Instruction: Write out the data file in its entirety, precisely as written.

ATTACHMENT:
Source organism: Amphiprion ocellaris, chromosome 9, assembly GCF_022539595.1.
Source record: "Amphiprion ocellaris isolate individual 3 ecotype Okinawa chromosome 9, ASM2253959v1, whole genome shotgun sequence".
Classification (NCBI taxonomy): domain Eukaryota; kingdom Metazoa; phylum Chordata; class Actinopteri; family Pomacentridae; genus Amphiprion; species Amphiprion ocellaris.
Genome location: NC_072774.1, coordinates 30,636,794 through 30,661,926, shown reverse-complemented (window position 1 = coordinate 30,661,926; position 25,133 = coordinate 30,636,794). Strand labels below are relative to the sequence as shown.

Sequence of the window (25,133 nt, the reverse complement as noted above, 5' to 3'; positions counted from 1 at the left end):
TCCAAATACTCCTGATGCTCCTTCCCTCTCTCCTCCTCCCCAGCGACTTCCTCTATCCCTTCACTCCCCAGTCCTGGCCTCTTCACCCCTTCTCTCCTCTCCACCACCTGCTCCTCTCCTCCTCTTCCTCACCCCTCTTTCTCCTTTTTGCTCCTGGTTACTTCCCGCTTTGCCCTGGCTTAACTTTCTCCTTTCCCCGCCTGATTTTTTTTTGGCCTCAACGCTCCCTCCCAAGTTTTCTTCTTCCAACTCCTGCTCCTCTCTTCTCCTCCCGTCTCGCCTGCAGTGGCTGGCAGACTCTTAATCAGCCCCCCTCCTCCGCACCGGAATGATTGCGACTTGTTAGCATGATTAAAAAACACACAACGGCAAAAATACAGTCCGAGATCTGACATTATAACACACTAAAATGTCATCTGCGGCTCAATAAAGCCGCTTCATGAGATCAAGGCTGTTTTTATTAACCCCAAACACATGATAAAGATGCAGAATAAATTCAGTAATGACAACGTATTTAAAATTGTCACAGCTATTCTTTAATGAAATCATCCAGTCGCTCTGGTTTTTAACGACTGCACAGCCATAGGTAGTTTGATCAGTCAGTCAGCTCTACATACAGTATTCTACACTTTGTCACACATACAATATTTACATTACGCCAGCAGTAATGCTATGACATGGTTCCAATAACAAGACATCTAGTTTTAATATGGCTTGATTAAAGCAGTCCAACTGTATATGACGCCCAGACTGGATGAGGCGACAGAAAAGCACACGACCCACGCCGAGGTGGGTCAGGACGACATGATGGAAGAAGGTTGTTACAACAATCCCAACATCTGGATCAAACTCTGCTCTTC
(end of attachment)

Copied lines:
Source organism: Amphiprion ocellaris, chromosome 9, assembly GCF_022539595.1.
Source record: "Amphiprion ocellaris isolate individual 3 ecotype Okinawa chromosome 9, ASM2253959v1, whole genome shotgun sequence".
Classification (NCBI taxonomy): domain Eukaryota; kingdom Metazoa; phylum Chordata; class Actinopteri; family Pomacentridae; genus Amphiprion; species Amphiprion ocellaris.
Genome location: NC_072774.1, coordinates 30,636,794 through 30,661,926, shown reverse-complemented (window position 1 = coordinate 30,661,926; position 25,133 = coordinate 30,636,794). Strand labels below are relative to the sequence as shown.

Sequence of the window (25,133 nt, the reverse complement as noted above, 5' to 3'; positions counted from 1 at the left end):
TCCAAATACTCCTGATGCTCCTTCCCTCTCTCCTCCTCCCCAGCGACTTCCTCTATCCCTTCACTCCCCAGTCCTGGCCTCTTCACCCCTTCTCTCCTCTCCACCACCTGCTCCTCTCCTCCTCTTCCTCACCCCTCTTTCTCCTTTTTGCTCCTGGTTACTTCCCGCTTTGCCCTGGCTTAACTTTCTCCTTTCCCCGCCTGATTTTTTTTTGGCCTCAACGCTCCCTCCCAAGTTTTCTTCTTCCAACTCCTGCTCCTCTCTTCTCCTCCCGTCTCGCCTGCAGTGGCTGGCAGACTCTTAATCAGCCCCCCTCCTCCGCACCGGAATGATTGCGACTTGTTAGCATGATTAAAAAACACACAACGGCAAAAATACAGTCCGAGATCTGACATTATAACACACTAAAATGTCATCTGCGGCTCAATAAAGCCGCTTCATGAGATCAAGGCTGTTTTTATTAACCCCAAACACATGATAAAGATGCAGAATAAATTCAGTAATGACAACGTATTTAAAATTGTCACAGCTATTCTTTAATGAAATCATCCAGTCGCTCTGGTTTTTAACGACTGCACAGCCATAGGTAGTTTGATCAGTCAGTCAGCTCTACATACAGTATTCTACACTTTGTCACACATACAATATTTACATTACGCCAGCAGTAATGCTATGACATGGTTCCAATAACAAGACATCTAGTTTTAATATGGCTTGATTAAAGCAGTCCAACTGTATATGACGCCCAGACTGGATGAGGCGACAGAAAAGCACACGACCCACGCCGAGGTGGGTCAGGACGACATGATGGAAGAAGGTTGTTACAACAATCCCAACATCTGGATCAAACTCTGCTCTTC